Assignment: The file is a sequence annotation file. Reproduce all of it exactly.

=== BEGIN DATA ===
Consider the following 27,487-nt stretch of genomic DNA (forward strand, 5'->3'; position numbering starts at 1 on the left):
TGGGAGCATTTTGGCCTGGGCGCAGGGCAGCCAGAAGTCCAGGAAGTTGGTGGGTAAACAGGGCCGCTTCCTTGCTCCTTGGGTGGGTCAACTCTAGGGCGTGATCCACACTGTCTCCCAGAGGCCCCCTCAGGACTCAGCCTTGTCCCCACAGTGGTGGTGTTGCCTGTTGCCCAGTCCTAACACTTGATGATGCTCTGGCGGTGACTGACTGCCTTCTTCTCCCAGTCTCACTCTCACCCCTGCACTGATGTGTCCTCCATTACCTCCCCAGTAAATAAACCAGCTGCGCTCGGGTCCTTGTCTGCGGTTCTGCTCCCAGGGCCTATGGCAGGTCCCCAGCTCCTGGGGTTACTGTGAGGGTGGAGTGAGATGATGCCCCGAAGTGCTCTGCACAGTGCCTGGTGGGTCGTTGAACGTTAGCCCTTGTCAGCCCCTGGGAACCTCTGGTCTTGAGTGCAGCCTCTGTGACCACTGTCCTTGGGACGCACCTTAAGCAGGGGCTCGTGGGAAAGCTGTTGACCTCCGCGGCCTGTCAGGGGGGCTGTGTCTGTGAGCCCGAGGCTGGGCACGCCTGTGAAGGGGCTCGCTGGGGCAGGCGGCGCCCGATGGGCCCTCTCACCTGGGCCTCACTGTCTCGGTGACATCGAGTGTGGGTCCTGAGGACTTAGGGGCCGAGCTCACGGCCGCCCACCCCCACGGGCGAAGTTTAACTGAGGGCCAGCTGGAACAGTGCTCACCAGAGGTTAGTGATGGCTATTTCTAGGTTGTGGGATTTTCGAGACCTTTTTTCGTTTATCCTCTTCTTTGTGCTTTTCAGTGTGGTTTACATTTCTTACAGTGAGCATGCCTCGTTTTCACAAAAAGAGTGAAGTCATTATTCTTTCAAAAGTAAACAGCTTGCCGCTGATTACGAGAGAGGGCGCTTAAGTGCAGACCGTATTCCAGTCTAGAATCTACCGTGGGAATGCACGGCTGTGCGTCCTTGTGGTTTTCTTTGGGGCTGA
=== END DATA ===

Consider the following 27,487-nt stretch of genomic DNA (forward strand, 5'->3'; position numbering starts at 1 on the left):
TGGGAGCATTTTGGCCTGGGCGCAGGGCAGCCAGAAGTCCAGGAAGTTGGTGGGTAAACAGGGCCGCTTCCTTGCTCCTTGGGTGGGTCAACTCTAGGGCGTGATCCACACTGTCTCCCAGAGGCCCCCTCAGGACTCAGCCTTGTCCCCACAGTGGTGGTGTTGCCTGTTGCCCAGTCCTAACACTTGATGATGCTCTGGCGGTGACTGACTGCCTTCTTCTCCCAGTCTCACTCTCACCCCTGCACTGATGTGTCCTCCATTACCTCCCCAGTAAATAAACCAGCTGCGCTCGGGTCCTTGTCTGCGGTTCTGCTCCCAGGGCCTATGGCAGGTCCCCAGCTCCTGGGGTTACTGTGAGGGTGGAGTGAGATGATGCCCCGAAGTGCTCTGCACAGTGCCTGGTGGGTCGTTGAACGTTAGCCCTTGTCAGCCCCTGGGAACCTCTGGTCTTGAGTGCAGCCTCTGTGACCACTGTCCTTGGGACGCACCTTAAGCAGGGGCTCGTGGGAAAGCTGTTGACCTCCGCGGCCTGTCAGGGGGGCTGTGTCTGTGAGCCCGAGGCTGGGCACGCCTGTGAAGGGGCTCGCTGGGGCAGGCGGCGCCCGATGGGCCCTCTCACCTGGGCCTCACTGTCTCGGTGACATCGAGTGTGGGTCCTGAGGACTTAGGGGCCGAGCTCACGGCCGCCCACCCCCACGGGCGAAGTTTAACTGAGGGCCAGCTGGAACAGTGCTCACCAGAGGTTAGTGATGGCTATTTCTAGGTTGTGGGATTTTCGAGACCTTTTTTCGTTTATCCTCTTCTTTGTGCTTTTCAGTGTGGTTTACATTTCTTACAGTGAGCATGCCTCGTTTTCACAAAAAGAGTGAAGTCATTATTCTTTCAAAAGTAAACAGCTTGCCGCTGATTACGAGAGAGGGCGCTTAAGTGCAGACCGTATTCCAGTCTAGAATCTACCGTGGGAATGCACGGCTGTGCGTCCTTGTGGTTTTCTTTGGGGCTGA